Common Misconceptions Regarding Standardized Field Sobriety Tests
Interviewer: What would you say are the top misconceptions people have about standardized field sobriety tests?
Zach Peagler: I think probably that they are subjective and not objective. And so, I think the general public thinks it’s just a matter, the police officer gets me out there to perform some tricks and if you can’t perform them right then they just say, ‘You look intoxicated to me’, but that’s not the way it works. It’s a point by point analysis of what’s specifically that person’s not doing right that is then scientifically verifiable to say that’s an indicator of impairment.
The Field Sobriety Tests Can be Construed as a Sort of Checklist
Interviewer: Do these tests, would you say kind of like a checklist?
Zach Peagler: Oh yes. It is. They’re trying to get as many clues as they can if that person is impaired. If you get, what I consider probably a lazy police officer, we get cases where they smell alcohol on the person and they ask them to take a portable breath test, and then they arrest them. That’s very questionable from a probable cause stand point because the mere odor of alcohol is not a suggestion of impairment. So it’s arguable that they even have the right to ask the person to take a portable breath test if the only probable cause they have for that is the smell of alcohol.
Police Officers May be Inaccurate When Administering or Interpreting these Tests
Interviewer: Are police officers ever inaccurate when they administer these tests and if so what are some examples of that?
Zach Peagler: I think it happens more times than it doesn’t happen that the police officers are inaccurate and they don’t properly explain or demonstrate the tests, they don’t take proper notes on what the exact impairment was. They may say in general the person didn’t touch heel to toe. Well, they’re supposed to say on which step did they not touch heel to toe and the person didn’t complete the turn properly. How did they not complete the turn properly? Sometimes when you get into a cross examination situation with police officers that don’t make a lot of DUI arrests, or haven’t been able to make a lot of DUI arrests their whole career.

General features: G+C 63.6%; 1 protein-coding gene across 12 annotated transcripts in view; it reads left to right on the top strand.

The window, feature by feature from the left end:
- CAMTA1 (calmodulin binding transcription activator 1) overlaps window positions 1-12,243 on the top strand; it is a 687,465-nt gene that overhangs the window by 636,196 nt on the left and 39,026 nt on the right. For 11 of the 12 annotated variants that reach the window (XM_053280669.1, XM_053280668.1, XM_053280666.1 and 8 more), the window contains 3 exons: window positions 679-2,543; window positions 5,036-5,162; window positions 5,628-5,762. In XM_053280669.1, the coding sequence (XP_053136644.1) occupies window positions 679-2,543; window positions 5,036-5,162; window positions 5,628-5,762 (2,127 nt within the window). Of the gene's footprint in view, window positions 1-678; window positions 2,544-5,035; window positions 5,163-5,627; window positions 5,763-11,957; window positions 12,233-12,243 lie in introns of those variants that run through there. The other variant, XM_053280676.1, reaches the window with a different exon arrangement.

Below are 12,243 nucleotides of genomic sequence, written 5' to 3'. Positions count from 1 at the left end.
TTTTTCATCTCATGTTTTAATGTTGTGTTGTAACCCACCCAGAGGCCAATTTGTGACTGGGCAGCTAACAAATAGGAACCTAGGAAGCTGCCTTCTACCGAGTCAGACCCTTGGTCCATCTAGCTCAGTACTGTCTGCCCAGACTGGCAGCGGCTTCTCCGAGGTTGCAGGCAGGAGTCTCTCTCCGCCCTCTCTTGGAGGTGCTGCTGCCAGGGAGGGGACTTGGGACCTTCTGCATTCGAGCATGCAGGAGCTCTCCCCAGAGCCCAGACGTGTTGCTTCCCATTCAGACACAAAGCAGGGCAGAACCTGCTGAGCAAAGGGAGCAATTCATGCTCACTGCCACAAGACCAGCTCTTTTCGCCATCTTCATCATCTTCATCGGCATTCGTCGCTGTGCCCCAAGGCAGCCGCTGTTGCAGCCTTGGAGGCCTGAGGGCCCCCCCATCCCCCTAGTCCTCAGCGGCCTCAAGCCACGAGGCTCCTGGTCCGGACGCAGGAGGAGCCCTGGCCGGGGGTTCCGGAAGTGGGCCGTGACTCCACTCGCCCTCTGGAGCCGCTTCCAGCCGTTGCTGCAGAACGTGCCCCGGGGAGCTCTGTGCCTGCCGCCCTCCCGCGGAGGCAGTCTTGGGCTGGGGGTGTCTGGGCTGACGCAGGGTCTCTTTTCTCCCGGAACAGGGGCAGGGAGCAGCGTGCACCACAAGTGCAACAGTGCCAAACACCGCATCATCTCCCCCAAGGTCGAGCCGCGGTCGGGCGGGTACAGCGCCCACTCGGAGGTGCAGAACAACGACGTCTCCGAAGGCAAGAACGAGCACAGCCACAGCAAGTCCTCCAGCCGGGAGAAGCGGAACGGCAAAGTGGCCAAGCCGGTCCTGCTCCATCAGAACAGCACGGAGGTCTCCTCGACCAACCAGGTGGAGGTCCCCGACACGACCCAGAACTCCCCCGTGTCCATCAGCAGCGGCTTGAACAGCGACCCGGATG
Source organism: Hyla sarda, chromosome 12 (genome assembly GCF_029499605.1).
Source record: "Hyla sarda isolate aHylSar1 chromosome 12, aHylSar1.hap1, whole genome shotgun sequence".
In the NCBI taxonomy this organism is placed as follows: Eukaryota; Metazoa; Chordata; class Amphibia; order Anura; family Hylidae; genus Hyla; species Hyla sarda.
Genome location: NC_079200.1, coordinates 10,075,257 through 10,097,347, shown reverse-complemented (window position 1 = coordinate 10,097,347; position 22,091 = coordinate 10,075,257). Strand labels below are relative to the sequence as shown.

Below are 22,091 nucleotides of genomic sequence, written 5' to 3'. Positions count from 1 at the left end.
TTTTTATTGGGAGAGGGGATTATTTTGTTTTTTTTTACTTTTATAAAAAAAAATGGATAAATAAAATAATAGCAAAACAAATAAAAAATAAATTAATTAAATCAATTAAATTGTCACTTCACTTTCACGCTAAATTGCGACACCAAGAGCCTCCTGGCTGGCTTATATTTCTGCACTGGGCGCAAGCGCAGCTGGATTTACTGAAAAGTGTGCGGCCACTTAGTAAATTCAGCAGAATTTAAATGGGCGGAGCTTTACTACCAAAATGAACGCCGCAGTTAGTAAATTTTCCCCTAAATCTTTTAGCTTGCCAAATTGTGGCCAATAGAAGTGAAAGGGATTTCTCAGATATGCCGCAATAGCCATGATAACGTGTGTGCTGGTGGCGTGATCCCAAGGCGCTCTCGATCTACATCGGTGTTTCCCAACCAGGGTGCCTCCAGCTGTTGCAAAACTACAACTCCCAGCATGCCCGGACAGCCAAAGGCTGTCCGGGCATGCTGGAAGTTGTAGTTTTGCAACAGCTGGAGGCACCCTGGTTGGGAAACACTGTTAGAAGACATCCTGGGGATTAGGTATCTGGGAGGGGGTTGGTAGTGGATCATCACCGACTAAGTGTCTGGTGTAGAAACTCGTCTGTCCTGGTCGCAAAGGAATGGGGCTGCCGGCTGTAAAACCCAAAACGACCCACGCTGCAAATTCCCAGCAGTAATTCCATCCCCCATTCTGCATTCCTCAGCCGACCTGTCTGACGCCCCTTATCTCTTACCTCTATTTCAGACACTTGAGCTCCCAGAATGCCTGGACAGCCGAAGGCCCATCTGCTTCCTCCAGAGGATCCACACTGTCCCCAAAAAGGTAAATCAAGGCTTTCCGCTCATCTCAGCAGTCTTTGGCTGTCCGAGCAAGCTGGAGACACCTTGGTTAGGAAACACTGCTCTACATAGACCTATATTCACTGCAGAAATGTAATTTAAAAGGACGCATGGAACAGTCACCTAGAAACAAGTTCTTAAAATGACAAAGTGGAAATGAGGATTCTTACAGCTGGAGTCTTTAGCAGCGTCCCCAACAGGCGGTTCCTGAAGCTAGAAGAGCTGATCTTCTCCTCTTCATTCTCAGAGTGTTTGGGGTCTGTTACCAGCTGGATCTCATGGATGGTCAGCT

The American Justice System is Not Based on Accusations But on the Solid Foundations of Evidence
They don’t remember or know the rules on what they’re supposed to be looking for and that looks bad in front of the judge or jury if you start nailing down. Well, how many steps did you tell this person to take? Did you demonstrate the test? How exactly? When did they not touch heel to toe? When were they not steady? How exactly did they fail to complete the turn? Those are the things, and if they don’t have proper notes, they often times can’t remember. Well, a good jury is going to hold the police officers to the standard they need to be held to. You can’t just come to court and say somebody was drunk behind the wheel. You need to demonstrate why you’re able to say that and that’s the way the American Justice system is supposed to work. It’s not just based on accusations, it’s based on evidence.
Police Officers Mostly Misinterpret the Walk and Turn Test in Alabama
Interviewer: What’s as far as the police officers, what test do they get the most inaccurate as far as they explain or…?
Zach Peagler: The walk and turn test, it’s a difficult one to go through the check list and to demonstrate properly and it kind of takes a long time. On the side of the road, if you are a police officer that’s going to really properly explain and demonstrate the walk and turn test, it may take 90 seconds or more which might not seem long when we talk on the phone but it seems like a long time when standing on the side of the road especially when a lot of the police are pre-disposed to think ‘I know what of the result of the test are going to be. This person’s intoxicated.’ I just got to get them to do it, so I can check the box that says I got them to do it but they’re not really thinking about, ‘Can this person properly perform this test?’
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